Imagine you are a PTSD sufferer. Perhaps you saw your buddies get ripped apart by an IED on the battlefield. Or you are the victim of a terrible rape. The memory of this traumatic event haunts you. You can’t sleep or concentrate. You get panic attacks in normal situations. Your appetite isn’t the best and you find yourself at times irritable, withdrawn, depressed, and angry. Medications don’t seem to work. Instead, they just make you into a walking zombie. Your employment or studies are affected, if you can even keep up with things at all.
There are certain therapies that may be helpful, such as cognitive behavioral therapy (CBT). But someday, clinicians may be able to wipe that traumatic memory from your psyche, giving you a clean slate and evaporating symptoms—the emotional residue of reliving the experience over and over. We think of memory as something static, like an archive. All the documents are placed neatly inside, immovable and immutable. Instead, researchers say memory is malleable and changes each time a person recalls it.
Advances in brain scanning technology have allowed neurologists to discover exactly how memories are stored inside the brain. Instead of residing in a memory bank or archive, a new memory is created when neurons grow and form new connections. The brain is rewired. Now the memory will remain there as long as the person recalls it from time to time. But each time one calls it up, it changes slightly. Memory is plastic, not static. The more we remember a certain fact or event, the stronger the connection. Conversely, the less often we do, the more tenuous the memory becomes. This process is known as reconsolidation.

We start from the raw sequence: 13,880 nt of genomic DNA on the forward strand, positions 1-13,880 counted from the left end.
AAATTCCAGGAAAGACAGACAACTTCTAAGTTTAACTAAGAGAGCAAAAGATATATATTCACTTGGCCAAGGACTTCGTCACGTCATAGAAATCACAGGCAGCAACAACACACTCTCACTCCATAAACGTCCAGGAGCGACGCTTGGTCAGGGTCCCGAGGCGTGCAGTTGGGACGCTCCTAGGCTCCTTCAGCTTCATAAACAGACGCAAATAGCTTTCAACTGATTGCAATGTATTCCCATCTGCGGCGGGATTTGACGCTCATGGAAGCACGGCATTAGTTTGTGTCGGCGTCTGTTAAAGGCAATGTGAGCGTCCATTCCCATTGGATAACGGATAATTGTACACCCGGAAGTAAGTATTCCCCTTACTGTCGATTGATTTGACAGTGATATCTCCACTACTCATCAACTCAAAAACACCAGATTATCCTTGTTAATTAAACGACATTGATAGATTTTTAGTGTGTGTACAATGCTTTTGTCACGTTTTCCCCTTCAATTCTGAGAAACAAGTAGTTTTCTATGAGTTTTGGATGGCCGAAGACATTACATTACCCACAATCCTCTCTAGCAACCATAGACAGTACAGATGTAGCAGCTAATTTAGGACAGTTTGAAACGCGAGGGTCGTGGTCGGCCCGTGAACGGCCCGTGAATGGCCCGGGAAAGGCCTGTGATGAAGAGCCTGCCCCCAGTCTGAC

Neurons forming new connections.
Those traumatic memories are not only malleable, they are part of the fight or flight response, which is why PTSD sufferers experience racing heartbeats and sweat-soaked palms. Researchers have found that if they block norepinephrine—or adrenaline as a result of recalling this memory, they can dial down the pain associated with it. Dutch psychology professor Merel Kindt showed that it could be done with sufferers of arachnophobia. By giving them a dose of the drug propranolol, Kindt and her team were able to alleviate the overwhelming fear her subjects had when confronted with a tarantula in a glass jar. Working with participants for months, by the end once traumatized participants could even pet the spider.
In a separate study, Nobel Prize winner Susumu Tonegawa and his team at MIT made a similar discovery. Experimenting on mice and using a state-of-the-art technique they invented, called optogenetics, researchers were able to show where positive and negative memories were stored. “Optogenetics for the first time allowed us to pin down the cells in the brain that literally carry the information for a specific memory,” Tonegawa said. Through further experiments, researchers were able to prove that positive and negative emotions can in fact fight for space in the same memory, and whichever prevails becomes linked to it.